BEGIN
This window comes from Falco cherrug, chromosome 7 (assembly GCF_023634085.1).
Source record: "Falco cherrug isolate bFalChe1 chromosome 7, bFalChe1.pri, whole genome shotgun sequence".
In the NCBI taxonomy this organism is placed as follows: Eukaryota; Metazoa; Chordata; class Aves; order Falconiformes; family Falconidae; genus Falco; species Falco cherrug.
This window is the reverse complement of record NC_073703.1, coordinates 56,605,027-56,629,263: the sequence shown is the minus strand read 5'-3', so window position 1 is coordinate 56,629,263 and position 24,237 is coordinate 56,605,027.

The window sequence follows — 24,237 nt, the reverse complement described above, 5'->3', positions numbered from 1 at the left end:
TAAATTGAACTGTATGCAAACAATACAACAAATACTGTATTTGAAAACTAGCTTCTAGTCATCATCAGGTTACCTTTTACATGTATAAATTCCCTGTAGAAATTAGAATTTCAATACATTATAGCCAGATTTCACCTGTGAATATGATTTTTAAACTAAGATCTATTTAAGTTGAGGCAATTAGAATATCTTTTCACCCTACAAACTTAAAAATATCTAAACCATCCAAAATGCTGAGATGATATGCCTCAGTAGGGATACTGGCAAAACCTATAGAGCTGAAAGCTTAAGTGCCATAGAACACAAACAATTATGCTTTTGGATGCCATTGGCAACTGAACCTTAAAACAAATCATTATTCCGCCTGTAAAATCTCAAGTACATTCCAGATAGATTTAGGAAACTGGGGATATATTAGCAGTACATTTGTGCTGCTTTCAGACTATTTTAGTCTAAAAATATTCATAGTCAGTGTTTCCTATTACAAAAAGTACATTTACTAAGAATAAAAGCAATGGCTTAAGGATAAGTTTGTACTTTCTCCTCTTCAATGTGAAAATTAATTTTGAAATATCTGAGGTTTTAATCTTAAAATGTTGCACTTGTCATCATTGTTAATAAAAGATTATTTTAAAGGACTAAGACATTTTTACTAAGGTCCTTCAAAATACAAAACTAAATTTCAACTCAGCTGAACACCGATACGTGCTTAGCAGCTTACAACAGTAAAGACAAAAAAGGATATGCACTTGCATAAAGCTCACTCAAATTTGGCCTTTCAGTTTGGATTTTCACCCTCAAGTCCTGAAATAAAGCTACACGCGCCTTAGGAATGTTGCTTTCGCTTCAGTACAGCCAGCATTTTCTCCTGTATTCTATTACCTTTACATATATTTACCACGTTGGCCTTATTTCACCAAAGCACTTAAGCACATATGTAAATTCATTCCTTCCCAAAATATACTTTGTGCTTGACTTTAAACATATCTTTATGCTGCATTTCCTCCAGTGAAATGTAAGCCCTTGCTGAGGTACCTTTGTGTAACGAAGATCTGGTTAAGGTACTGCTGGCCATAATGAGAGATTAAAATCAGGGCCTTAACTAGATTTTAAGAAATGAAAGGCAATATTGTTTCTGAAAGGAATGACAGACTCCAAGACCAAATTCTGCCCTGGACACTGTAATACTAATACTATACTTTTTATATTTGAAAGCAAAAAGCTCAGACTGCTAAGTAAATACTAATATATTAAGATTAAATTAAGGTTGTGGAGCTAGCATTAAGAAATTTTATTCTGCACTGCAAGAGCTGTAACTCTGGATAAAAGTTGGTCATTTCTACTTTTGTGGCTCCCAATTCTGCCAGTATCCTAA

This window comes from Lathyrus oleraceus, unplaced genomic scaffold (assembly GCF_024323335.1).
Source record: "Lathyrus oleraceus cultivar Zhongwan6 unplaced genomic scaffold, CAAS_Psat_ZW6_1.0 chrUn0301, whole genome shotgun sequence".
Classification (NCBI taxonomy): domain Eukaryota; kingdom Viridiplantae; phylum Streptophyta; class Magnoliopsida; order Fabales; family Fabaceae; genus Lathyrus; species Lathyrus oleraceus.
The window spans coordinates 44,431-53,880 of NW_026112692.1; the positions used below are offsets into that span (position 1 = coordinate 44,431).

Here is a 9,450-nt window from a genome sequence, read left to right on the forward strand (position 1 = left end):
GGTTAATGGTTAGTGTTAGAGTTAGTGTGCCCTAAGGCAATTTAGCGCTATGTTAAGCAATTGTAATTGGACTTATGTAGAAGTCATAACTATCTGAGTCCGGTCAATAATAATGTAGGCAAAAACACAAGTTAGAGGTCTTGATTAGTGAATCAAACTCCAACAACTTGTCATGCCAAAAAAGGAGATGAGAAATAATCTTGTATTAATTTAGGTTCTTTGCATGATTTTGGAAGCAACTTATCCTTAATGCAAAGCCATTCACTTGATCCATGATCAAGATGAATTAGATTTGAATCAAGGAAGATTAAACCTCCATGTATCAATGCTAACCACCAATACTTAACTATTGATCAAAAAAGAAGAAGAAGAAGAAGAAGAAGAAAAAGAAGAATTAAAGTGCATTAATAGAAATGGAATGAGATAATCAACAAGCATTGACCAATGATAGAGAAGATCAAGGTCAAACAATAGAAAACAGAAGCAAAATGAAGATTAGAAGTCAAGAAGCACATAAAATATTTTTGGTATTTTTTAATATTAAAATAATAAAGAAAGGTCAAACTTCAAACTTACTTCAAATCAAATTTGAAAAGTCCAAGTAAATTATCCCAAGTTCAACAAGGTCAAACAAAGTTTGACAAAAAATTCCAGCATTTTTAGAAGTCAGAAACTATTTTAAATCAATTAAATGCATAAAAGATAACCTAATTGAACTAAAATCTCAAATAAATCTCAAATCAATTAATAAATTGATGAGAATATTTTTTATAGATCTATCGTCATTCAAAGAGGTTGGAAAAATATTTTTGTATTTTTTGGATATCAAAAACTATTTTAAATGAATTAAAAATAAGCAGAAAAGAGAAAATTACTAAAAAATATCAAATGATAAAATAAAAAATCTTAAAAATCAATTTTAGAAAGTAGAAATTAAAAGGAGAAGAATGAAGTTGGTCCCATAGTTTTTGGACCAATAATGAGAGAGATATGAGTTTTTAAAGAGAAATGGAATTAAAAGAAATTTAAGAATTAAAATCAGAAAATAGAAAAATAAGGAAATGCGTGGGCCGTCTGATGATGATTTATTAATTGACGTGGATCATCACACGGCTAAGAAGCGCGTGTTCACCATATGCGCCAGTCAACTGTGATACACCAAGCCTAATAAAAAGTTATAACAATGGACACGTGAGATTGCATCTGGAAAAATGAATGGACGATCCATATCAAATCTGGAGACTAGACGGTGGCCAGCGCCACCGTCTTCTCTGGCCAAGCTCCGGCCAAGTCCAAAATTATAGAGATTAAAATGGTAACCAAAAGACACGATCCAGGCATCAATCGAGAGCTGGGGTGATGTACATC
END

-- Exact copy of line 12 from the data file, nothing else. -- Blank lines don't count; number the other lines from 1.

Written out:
GGTTAATGGTTAGTGTTAGAGTTAGTGTGCCCTAAGGCAATTTAGCGCTATGTTAAGCAATTGTAATTGGACTTATGTAGAAGTCATAACTATCTGAGTCCGGTCAATAATAATGTAGGCAAAAACACAAGTTAGAGGTCTTGATTAGTGAATCAAACTCCAACAACTTGTCATGCCAAAAAAGGAGATGAGAAATAATCTTGTATTAATTTAGGTTCTTTGCATGATTTTGGAAGCAACTTATCCTTAATGCAAAGCCATTCACTTGATCCATGATCAAGATGAATTAGATTTGAATCAAGGAAGATTAAACCTCCATGTATCAATGCTAACCACCAATACTTAACTATTGATCAAAAAAGAAGAAGAAGAAGAAGAAGAAGAAAAAGAAGAATTAAAGTGCATTAATAGAAATGGAATGAGATAATCAACAAGCATTGACCAATGATAGAGAAGATCAAGGTCAAACAATAGAAAACAGAAGCAAAATGAAGATTAGAAGTCAAGAAGCACATAAAATATTTTTGGTATTTTTTAATATTAAAATAATAAAGAAAGGTCAAACTTCAAACTTACTTCAAATCAAATTTGAAAAGTCCAAGTAAATTATCCCAAGTTCAACAAGGTCAAACAAAGTTTGACAAAAAATTCCAGCATTTTTAGAAGTCAGAAACTATTTTAAATCAATTAAATGCATAAAAGATAACCTAATTGAACTAAAATCTCAAATAAATCTCAAATCAATTAATAAATTGATGAGAATATTTTTTATAGATCTATCGTCATTCAAAGAGGTTGGAAAAATATTTTTGTATTTTTTGGATATCAAAAACTATTTTAAATGAATTAAAAATAAGCAGAAAAGAGAAAATTACTAAAAAATATCAAATGATAAAATAAAAAATCTTAAAAATCAATTTTAGAAAGTAGAAATTAAAAGGAGAAGAATGAAGTTGGTCCCATAGTTTTTGGACCAATAATGAGAGAGATATGAGTTTTTAAAGAGAAATGGAATTAAAAGAAATTTAAGAATTAAAATCAGAAAATAGAAAAATAAGGAAATGCGTGGGCCGTCTGATGATGATTTATTAATTGACGTGGATCATCACACGGCTAAGAAGCGCGTGTTCACCATATGCGCCAGTCAACTGTGATACACCAAGCCTAATAAAAAGTTATAACAATGGACACGTGAGATTGCATCTGGAAAAATGAATGGACGATCCATATCAAATCTGGAGACTAGACGGTGGCCAGCGCCACCGTCTTCTCTGGCCAAGCTCCGGCCAAGTCCAAAATTATAGAGATTAAAATGGTAACCAAAAGACACGATCCAGGCATCAATCGAGAGCTGGGGTGATGTACATC